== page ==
BACKGROUND: Loss of soft tissue in heel-calcaneal region is frequently caused by trauma, infection, or tumors. Limited availability of similar tissue becomes challenging, therefore, the use of free tissue transfer offers a solution. Our aim is to describe long term functional outcome of different free tissue transfers for these defects.
PATIENTS AND METHODS: We retrospectively reviewed 24 consecutive cases of the heel-calcaneal defect between January 2009 and December 2014. The free fasciocutaneous perforator (FCP) flaps were performed in 14 cases and free muscle flaps with skin graft in 10 cases. The postoperative complications, range of motion and ability of ambulation or exercise were administered to evaluate functional results.
RESULTS: The average follow-up period was 26.5 months. The survival of free flap was 100%. Early complication included venous thrombosis, infection and edge dehiscence was noted in 8 cases. Late complication with insensate ulcers developed in 3 cases (1 cases in FCP flap, 2 cases in muscle flap). All ulcers healed spontaneously without surgical intervention. The postoperative average range of motion of ankle regained 52.79 degree in FCP flap group and 56.4 degree in muscle flap group. The ability of ambulation or exercise returned in 13 cases in FCP group (13/14) and 9 cases in muscle flap group (9/10). No differences of complication rate (P = .403), ROM (P = .363) or functional evaluation (P = .803) could be found between these two groups.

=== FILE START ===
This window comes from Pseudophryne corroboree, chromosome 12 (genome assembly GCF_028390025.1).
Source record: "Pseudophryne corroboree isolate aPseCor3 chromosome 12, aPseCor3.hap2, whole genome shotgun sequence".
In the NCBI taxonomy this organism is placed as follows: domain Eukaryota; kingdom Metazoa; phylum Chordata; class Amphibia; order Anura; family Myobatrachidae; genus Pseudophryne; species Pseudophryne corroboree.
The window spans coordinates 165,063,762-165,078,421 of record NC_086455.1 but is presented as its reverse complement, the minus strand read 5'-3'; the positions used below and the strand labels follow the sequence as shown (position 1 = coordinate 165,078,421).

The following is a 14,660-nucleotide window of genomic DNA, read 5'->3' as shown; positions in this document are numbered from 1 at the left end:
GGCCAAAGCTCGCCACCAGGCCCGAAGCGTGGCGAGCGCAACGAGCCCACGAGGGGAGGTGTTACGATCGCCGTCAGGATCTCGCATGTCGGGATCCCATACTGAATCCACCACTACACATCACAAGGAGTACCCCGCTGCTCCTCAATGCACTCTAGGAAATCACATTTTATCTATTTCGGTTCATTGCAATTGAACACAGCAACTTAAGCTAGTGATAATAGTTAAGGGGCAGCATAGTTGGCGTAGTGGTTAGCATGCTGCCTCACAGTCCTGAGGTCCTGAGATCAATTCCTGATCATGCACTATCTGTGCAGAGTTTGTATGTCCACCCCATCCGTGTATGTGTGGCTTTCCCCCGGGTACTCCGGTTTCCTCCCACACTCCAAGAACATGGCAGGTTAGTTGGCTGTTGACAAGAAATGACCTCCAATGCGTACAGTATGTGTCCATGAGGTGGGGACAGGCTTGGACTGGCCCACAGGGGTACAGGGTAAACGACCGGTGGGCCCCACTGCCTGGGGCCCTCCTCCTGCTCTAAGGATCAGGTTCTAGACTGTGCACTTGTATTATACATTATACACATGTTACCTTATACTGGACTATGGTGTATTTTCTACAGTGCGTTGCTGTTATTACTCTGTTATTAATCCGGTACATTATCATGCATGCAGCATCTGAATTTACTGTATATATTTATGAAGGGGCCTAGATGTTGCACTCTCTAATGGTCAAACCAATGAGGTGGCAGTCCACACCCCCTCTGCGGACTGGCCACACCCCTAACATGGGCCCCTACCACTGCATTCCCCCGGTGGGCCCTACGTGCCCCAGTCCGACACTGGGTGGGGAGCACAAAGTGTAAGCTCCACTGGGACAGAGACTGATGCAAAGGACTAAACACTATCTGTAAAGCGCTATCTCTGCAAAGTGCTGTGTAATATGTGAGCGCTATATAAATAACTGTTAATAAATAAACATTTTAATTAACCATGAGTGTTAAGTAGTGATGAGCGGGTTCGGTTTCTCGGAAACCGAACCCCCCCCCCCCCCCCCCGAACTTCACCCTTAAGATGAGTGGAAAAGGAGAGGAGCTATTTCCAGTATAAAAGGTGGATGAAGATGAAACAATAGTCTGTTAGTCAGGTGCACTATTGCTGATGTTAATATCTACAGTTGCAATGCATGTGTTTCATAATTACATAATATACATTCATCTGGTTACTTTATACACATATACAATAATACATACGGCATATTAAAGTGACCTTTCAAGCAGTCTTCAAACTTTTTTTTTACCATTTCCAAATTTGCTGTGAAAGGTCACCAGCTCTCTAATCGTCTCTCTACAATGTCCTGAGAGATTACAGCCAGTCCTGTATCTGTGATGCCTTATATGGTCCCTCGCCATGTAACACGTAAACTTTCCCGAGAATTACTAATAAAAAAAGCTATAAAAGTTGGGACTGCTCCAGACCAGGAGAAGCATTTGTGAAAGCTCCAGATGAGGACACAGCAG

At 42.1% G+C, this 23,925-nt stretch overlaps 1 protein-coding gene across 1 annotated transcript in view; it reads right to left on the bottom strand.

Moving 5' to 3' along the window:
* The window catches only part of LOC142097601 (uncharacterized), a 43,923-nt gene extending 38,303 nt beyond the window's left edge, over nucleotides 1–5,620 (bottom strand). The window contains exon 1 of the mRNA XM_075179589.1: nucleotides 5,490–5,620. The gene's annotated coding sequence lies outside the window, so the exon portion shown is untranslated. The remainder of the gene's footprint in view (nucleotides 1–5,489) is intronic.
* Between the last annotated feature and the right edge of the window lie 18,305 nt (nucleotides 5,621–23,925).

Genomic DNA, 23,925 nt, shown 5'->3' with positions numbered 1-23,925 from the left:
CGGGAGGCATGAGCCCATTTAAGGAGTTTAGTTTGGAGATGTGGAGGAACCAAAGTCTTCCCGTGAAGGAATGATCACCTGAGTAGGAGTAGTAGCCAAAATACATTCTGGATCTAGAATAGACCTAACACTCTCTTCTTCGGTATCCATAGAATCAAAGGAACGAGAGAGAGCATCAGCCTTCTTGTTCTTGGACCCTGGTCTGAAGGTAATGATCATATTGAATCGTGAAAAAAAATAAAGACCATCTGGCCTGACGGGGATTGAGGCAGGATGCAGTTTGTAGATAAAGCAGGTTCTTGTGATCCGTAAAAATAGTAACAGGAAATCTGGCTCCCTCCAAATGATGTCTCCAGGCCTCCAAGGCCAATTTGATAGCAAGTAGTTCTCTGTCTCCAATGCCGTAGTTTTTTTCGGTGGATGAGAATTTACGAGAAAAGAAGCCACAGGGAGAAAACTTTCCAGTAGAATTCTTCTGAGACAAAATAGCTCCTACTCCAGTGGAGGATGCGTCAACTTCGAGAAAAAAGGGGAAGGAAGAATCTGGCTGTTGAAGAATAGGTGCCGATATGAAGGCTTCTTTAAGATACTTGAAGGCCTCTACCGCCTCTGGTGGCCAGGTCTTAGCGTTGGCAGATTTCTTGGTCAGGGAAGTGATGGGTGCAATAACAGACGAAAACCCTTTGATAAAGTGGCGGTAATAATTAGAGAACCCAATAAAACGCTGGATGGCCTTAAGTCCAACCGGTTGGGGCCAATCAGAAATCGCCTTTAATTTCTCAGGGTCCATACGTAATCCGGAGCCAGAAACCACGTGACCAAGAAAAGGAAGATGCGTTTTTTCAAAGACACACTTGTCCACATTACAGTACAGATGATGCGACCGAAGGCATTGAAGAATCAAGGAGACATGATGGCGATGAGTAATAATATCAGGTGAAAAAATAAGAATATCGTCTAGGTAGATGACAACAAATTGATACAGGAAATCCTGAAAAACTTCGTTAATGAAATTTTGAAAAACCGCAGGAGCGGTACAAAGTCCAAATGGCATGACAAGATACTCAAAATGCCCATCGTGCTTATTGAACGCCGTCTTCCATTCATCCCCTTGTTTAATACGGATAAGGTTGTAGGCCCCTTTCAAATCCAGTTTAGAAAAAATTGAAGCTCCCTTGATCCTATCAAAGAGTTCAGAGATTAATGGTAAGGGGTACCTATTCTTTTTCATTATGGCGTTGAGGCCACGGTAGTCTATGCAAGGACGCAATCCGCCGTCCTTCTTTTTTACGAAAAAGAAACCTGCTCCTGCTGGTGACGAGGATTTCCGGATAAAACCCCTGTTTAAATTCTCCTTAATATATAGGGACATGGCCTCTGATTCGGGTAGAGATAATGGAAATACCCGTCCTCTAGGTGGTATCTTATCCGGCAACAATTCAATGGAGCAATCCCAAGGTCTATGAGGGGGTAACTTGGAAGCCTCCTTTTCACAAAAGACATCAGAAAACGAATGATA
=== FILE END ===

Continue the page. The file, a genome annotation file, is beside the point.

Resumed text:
CONCLUSIONS: Both FCP flap and muscle flaps provided the similar and excellent functional results in resurfacing of heel-calcaneal defects after long term follow up.